Investors have been rocking and rolling over the past few years. A 14-year-long bull market was brought up short by the COVID-19 outbreak only to quickly resume its meteoric rise that lasted through 2021. Then the markets abruptly turned south again, only to take off once more in 2023. We’ve been lurching to and fro since the summer, and it’s anyone’s guess which way the market will go next.
While the Nasdaq Composite index is up 36% so far this year, it has traded in a fairly confined range since July. It remains more than 10% below the all-time high it hit two years ago. Many former high-flyers on the tech-heavy index are sitting well below their own highs.
That doesn’t mean investors should snatch up their shares willy-nilly, but the following three Nasdaq value stocks are worth picking up before they ricochet higher.
There has been a 28 percentage point increase in cyberattacks so far this year, according to the Identity Theft Research Center. It’s a sobering statistic providing a firm foundation for the cybersecurity market. Yet Fortinet (NASDAQ:FTNT) isn’t participating in the boom. The cybersecurity specialist is down 37% from its 52-week high after another disappointing earnings report.
Fortinet management missed its own guidance for the second straight quarter. It also reduced its full-year outlook for the second time. Fortinet is not expecting a robust return to growth until later in 2024. That’s not nearly as good as peers CrowdStrike (NASDAQ:CRWD) or Palo Alto Networks (NASDAQ:PANW) — two top picks in the space. Yet their stocks are priced like it compared to the big discount Fortinet is offering. You just need confidence that management will hit its mark after whiffing twice. It says it’s done well since its 2009 IPO and will return to form again.
There is reason to believe it can. Over a third of its revenue is tied to hardware-based security firewalls. As business reined in spending as the economy grew dicey, it’s not surprising sales slowed. But Fortinet continues its transition to a subscription-based model. That business saw 34% growth and now accounts for 57% of its service revenue.
Fortinet is a hidden jewel that might fall lower, but patient investors could generate big returns if given the chance.
Warner Bros Discovery (WBD)
Streaming services learned the hard way that turning a profit is not as easy as it looks. Warner Bros Discovery (NASDAQ:WBD) is the only one to do it with some regularity. Its success is much better than the billions of dollars Disney (NYSE:DIS), Comcast (NASDAQ:CMCSA) and Paramount Global (NASDAQ:PARA) routinely pour down the drain.
Warner Bros has the “Barbie” movie to thank for its success this past quarter — and the writers and actors strikes too. The former brought in $1.5 billion in box office receipts as one of the few certifiable hits this year, while the latter allowed the studio to save money from not paying anyone. There were costs associated as well, of course. That’s hardly a sustainable path especially since Warner Bros also produced “The Flash” — a box office stinker.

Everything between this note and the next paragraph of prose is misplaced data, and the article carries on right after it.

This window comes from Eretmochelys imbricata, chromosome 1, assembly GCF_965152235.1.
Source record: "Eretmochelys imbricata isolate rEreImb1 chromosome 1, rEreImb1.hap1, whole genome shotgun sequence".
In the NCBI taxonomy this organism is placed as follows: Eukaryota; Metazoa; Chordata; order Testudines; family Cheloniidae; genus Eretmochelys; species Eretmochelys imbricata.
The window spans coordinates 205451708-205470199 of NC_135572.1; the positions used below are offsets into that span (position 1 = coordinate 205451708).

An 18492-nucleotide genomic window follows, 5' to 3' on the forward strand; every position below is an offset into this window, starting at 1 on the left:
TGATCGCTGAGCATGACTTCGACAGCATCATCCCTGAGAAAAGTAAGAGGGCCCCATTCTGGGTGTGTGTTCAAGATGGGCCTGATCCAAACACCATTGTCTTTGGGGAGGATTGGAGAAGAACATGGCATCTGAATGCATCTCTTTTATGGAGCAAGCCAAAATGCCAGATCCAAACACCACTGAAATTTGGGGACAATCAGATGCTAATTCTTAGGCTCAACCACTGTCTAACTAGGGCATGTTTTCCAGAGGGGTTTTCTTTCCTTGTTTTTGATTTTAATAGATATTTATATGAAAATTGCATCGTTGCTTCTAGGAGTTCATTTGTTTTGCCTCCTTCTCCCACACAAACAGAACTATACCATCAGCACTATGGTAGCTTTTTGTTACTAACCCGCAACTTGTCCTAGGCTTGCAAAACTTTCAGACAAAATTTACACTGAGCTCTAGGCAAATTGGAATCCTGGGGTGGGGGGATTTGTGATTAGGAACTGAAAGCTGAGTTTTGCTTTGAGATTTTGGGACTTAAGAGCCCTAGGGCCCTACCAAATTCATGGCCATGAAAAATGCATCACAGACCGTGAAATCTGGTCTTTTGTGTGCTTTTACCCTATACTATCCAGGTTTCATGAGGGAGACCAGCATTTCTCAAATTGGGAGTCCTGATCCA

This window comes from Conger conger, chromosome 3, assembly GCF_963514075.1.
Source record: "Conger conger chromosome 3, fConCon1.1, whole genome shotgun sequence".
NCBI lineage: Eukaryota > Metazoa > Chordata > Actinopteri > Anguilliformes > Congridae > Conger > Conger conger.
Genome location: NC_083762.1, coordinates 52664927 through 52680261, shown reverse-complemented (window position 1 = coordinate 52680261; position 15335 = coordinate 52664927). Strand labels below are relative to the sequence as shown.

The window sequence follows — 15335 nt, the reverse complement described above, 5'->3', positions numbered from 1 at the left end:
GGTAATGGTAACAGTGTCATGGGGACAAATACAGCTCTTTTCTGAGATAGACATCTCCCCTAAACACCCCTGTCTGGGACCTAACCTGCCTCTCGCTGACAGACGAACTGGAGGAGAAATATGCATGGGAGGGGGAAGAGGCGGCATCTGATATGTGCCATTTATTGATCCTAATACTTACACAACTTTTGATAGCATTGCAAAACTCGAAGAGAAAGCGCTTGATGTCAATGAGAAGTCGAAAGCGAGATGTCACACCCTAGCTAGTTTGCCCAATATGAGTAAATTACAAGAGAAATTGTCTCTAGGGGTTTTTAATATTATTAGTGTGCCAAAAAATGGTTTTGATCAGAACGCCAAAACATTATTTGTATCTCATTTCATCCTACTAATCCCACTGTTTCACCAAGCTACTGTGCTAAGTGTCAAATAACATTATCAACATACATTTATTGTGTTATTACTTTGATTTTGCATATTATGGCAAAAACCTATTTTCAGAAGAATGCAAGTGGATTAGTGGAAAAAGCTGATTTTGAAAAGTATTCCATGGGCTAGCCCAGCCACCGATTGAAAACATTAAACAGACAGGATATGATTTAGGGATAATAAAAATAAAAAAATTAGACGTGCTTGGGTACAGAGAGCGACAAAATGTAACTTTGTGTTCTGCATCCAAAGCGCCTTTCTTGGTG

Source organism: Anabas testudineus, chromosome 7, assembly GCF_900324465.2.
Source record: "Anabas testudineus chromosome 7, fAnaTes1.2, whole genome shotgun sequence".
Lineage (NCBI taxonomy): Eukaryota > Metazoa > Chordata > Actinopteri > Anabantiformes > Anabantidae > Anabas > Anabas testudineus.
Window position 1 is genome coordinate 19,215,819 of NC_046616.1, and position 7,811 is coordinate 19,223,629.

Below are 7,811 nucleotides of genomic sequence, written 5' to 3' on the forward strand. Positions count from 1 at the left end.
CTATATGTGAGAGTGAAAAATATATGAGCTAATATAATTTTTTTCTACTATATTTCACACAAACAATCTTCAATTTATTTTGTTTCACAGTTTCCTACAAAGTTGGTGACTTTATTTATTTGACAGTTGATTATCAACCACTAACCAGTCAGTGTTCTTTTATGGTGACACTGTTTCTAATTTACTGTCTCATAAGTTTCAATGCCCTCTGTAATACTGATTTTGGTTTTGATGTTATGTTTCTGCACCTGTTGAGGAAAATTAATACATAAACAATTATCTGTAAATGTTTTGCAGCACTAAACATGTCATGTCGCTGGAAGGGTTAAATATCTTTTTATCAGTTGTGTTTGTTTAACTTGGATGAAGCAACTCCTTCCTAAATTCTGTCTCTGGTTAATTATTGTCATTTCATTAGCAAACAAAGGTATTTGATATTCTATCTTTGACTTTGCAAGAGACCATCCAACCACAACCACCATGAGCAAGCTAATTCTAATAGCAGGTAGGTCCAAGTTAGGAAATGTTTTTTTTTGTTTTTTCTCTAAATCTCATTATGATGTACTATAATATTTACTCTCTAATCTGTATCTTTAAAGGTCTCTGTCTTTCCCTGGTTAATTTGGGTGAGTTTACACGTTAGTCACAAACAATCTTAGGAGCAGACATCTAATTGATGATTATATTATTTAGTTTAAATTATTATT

Yet, it offers reason for hope. The streaming business was profitable, with $111 million in adjusted EBITDA. Last quarter it was flat, suggesting it could finally be moving in the right direction. Although streaming dropped 700,000 subscribers in the period, higher prices and a 29% increase in advertising revenue helped push the studio’s results up.
Delays in production due to the strikes did hurt, but those may soon be in the rearview mirror. The ad market will also be sluggish into early 2024. Yet with the stock down 34% from recent highs and trading at just pennies on the dollar to its sales and book value, Warner Bros Discovery is a hidden gem in plain sight.
Dollar Tree (DLTR)
It’s not often you see deep discount retailers sitting in the bargain-basement bin themselves, but Dollar Tree (NASDAQ:DLTR) finds itself there. The dollar store’s stock is down 15% year-to-date and 29% below its 52-week high. Rival Dollar General (NYSE:DG) finds itself in the same boat.
Dollar Tree enjoys strong comparable store sales, higher revenues, better-than-expected profits and greater market share gains. Yet compressed profit margins are causing the stock to fall. Operating in a high-inflation environment is difficult as consumers fall back to only buying essentials. And the company is witnessing far greater levels of theft, a plague on the economy affecting numerous retailers.
The deep discounter saw its gross margins collapse 400 basis points, in part because of “shrink” — a euphemism companies use for theft. Family Dollar saw a 30 basis point compression primarily because of it.
Yet, dollar stores are where consumers go to shop in difficult times. Although often thought of as low-income retail outlets, Dollar Tree and its peers see more middle- and high-income shoppers in its stores. The retailer foresees multiyear growth opportunities and maintains its outlook for at least $10 per share in earnings by 2026. That’s nearly double the $5.93 midpoint guidance it gave for 2023.
The deep discounter also trades at a fraction of its sales. Wall Street sees earnings growing at 20% annually for the next five years, making Dollar Tree a discount bin stock you can pick up today for cheap.
On the date of publication, Rich Duprey held a long position in WBD stock. The opinions expressed in this article are those of the writer, subject to the InvestorPlace.com Publishing Guidelines.